Where it has historically become tricky is with Catholic theology. Constantine was apparently responsible for offeringhomoúsios, the Greek version of the Latin consubstantialis (“consubstantial”), to the Council, but scholars credit the notion to his theological advisor, Hosius of Cordova, not to Constantine himself. While it was initially considered with caution[18], the majority of bishops soon realized the term was advantageous, both theologically and “politically.”

As I alluded earlier, one of the primary impetuses for the Council of Nicaea was the Arian Controversy, in which the gifted and brilliant Egyptian priest Arius denied Jesus was of the same substance as God the Father, and instead was merely God’s first creation, thus pronouncing Jesus to be finite. To the consternation of those gathered at Nicaea, Arius was able to irrefutably counter any opposition to his thinking. It soon became apparent to the wiser, more theologically-inclined bishops a new approach was needed. Constantine’s suggestion, literally, was a godsend, and provided a means of at last gaining the upper hand against him. Because no orthodox Christian had ever suggested what is known as “extrabiblical thinking,” Arius had no ready defense.[19] Additionally, “consubstantial,” though not yet orthodox, nevertheless was not an unknown term; it was “widely, if unofficially, used in the Latin West.”[20] Pragmatically, the bishops acknowledged rejecting this term would impair church unity and undermine the entire purpose of the council.

Does this mean Constantine is responsible for Catholicism and its theology and dogma? While some have obviously proffered this, such thinking commits the cardinal academic sin of eisegesis (reading into the evidence) as opposed to performing exegesis (allowing the evidence to speak on its own merits). Almost all scholars accept, while homoúsios camefrom him, Constantine had it suggested to him by a theologian. Even if he wanted to impose theology, how could he?[21] If one is to argue Constantine originated and impelled theology, they need to find evidence in the historical record, and none exists: all surviving accounts by the bishops state Constantine operated merely as a facilitator, neither taking part in discussions nor voting on resolutions.

Finally, it's often claimed Constantine waged a war against pagans. I have no idea where people come up with this, as there is nothing in the historical record demonstrating Constantine did such. In fact, the record reveals the opposite: while it was eminently clear which side of the pagan/Christian divide he himself sided with, Constantine was the very definition of a religiously tolerant ruler. Not only did he condemn and punish Christian persecution of pagans when it (rarely) occurred, many in his government, even those closest to him, were openly pagan.[22] Hardly the actions of a ruler waging war on paganism.[23]

What can we take away with, then, of the (in)famous Constantine? Popular understanding of him is highly inaccurate. Constantine was without doubt a man of his time and thus no saint, by any stretch of the imagination, but he was a deeply religious individual who made a sincere conversion to Christianity, decriminalized it, thus allowing for the subsequent flourishing of the faith, free from constraints for the first time in history. As Pope Pius X correctly commented, Constantine's rule saw that “the liberty bought at the price of the blood of the Divine Redeemer and His Martyrs” was not in vain. ----------------------------------------------------------------------------------------------------------------------------------------------------- [1] Eusebius, Life of Constantine: [2] This scenario does seem entirely plausible and would readily explain historical facts, including Constantius' sympathetic attitude toward Christians and Helena's prolific activity, both before and after her son's conversion, which led to her recognition by the Catholic Church as a saint. [3] Ibid. [4] Ibid. [5] For example, this explains why Stalin purged the army before any other institution, including the Party itself, as well as why seemingly all domestic assassination plots against Hitler had their origins in the German army. [6] Peter Leithart, Defending Constantine: The Twilight of an Empire and the Dawn of Christendom, pp. 72-74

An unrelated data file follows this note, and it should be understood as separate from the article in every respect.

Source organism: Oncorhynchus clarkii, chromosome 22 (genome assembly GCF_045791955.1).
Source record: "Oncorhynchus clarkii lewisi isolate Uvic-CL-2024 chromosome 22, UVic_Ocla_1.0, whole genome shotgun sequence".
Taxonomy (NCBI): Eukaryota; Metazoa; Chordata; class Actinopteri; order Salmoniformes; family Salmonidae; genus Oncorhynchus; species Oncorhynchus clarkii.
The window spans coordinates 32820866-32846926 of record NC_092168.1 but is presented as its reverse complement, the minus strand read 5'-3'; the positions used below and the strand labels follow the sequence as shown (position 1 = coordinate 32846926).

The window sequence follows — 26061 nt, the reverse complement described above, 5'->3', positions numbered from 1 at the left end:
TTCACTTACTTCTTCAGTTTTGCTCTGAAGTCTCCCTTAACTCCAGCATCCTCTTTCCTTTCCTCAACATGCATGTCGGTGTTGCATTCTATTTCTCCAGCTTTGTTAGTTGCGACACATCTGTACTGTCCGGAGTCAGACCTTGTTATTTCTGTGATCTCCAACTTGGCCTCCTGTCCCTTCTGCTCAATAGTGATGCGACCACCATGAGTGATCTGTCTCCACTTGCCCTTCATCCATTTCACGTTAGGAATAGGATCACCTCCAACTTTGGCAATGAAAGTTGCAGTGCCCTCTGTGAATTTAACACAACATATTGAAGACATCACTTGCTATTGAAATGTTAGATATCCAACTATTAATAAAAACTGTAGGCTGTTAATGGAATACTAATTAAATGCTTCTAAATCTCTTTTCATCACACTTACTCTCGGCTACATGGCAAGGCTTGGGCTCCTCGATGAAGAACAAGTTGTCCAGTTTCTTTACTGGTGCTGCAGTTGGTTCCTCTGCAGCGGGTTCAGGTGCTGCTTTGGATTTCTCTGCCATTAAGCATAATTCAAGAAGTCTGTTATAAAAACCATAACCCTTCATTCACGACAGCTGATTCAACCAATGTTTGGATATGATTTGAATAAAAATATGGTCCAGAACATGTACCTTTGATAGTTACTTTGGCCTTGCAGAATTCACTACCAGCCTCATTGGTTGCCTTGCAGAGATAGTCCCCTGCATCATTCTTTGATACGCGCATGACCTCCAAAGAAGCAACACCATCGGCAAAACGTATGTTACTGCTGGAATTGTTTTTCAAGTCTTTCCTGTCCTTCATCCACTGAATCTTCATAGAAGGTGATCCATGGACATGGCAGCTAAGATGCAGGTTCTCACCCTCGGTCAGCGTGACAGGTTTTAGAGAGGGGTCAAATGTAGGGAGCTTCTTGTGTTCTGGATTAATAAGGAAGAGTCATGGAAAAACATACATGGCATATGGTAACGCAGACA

[7] As found in Leithart, p. 78. [8] Ibid., pp. 77-78. [9] Rodney Stark, Cities of God: The Real Story of How Christianity Became an Urban Movement and Conquered Rome, p. 67. [10] Some see evidence of a political motive for Constantine's conversion nonetheless, as Christianity was primarily an urban religion and by 300 Christians were nearing the majority in the city of Rome. Additionally, Eusebius suggests that Christians were openly favoring Constantine over Maxentius on the eve of Milvian Bridge, further supporting a political motive. I think, perhaps, these individuals are under appreciating Constantine. While this does demonstrate political advantage in one city, as the data indicates, Christians were still far and away a minority in the Empire and no one living then could have realistically predicted they would become the majority. Hence, I'm not sure, given my own reading of the historical record, that Constantine would be so short-sided as to convert to a particular religion for the sake of one city, however important said city was. It's worth repeating: in the fourth century a soldier simply didn't switch from one god to another on the fly, especially before battle. [11] A few individuals, most notably Origen (died c. 254), were laying the foundation for the formal theology developed later.

[12] For the full text of the “Edict of Milan” see [13] Admittedly, this had nothing to do with piety so much as staying on good terms with arbitrary, capricious gods. [14] Consider Constantine’s “Letter to Alexander and Arius” as indicative of Constantine’s piety, commitment to preventing schism, and promotion of fellowship and harmony, and how the absence of such could affect the Empire. [15] It cannot be stressed enough: without religious harmony, Rome would fall, or so was believed. Later this would be amended to: “abandonment of the pagan gods in favor of Christianity is making Rome fall,” to which Augustine eloquently rebutted, Rome was falling because Rome wasn’t Christian enough. [16] One particularly interesting attendee was a scrawny, cantankerous curmudgeon by the name of Nicholas - you know him as Santa Claus - who punched Arius in the face for his soon-to-be heretical views on Jesus' nature, whereupon his brother bishops threw him in Nicaea’s prison to cool off. [17] Joseph F. Kelly, The Ecumenical Councils of the Catholic Church: A History, pp. 21-22. [18] The term doesn’t appear in the Bible, which meant the bishops would have to go outside of Scripture to discern how to best express Christian faith – the first time in history this had been done in the name of orthodoxy. [19] To put this in a different context: the American people have the “extraconstitutional” power to abolish the government should it become tyrannical and establish a new one. Such authority is not explicitly granted in the Constitution, yet it is implied because the Constitution is written with the understanding humanity has God-given rights that supersede government. [20] Kelly, p. 23. [21] Constantine went out of his way to kiss the wounds inflicted upon the bishops during previous persecutions – not behavior of an individual interested in compelling submission and obedience. [22] At least 18% of Constantine’s appointments to consul and prefect positions were pagan, with the possibility of an additional 26% whose religious inclinations are more difficult to determine, as found in Stark, Cities of God, p. 191. I doubt much, if any, of this “unknown” 26% was Christian given they had no cause to be circumspect about their faith. [23] Constantine’s “Letter to the Eastern Provincials,” found in Life of Constantine, is also instructive: “For the general good of the world and of all mankind I desire that you people be at peace and stay free from strife. Let those in error, as well as the believers, gladly receive the benefit of peace and quiet. For this sweetness of fellowship will be effective for correcting them and bringing them to the right way. May none molest another; may each retain what his soul desires, and practise (sic) it. But persons of good sense ought to be convinced that those alone will live a holy and pure life, whom you call to rely on your holy laws. Those who hold themselves back, let them keep if they wish, their sanctuaries of falsehood. To us belongs the shining house of your truth, which you have given in accordance with nature. This we pray also for them, that by the means of the general concord they too may enjoy what they desire.”,+as+well+as+believers,+gladly+receive+the+benefits+of+peace+and+quiet&source=bl&ots=INk2NeST9f&sig=G8RiTX-ZRNREjemdWSto8vL98Ig&hl=en&sa=X&ei=7SOOUv21FrOqsATm5oGoCA&ved [if !supportLineBreakNewLine] [endif]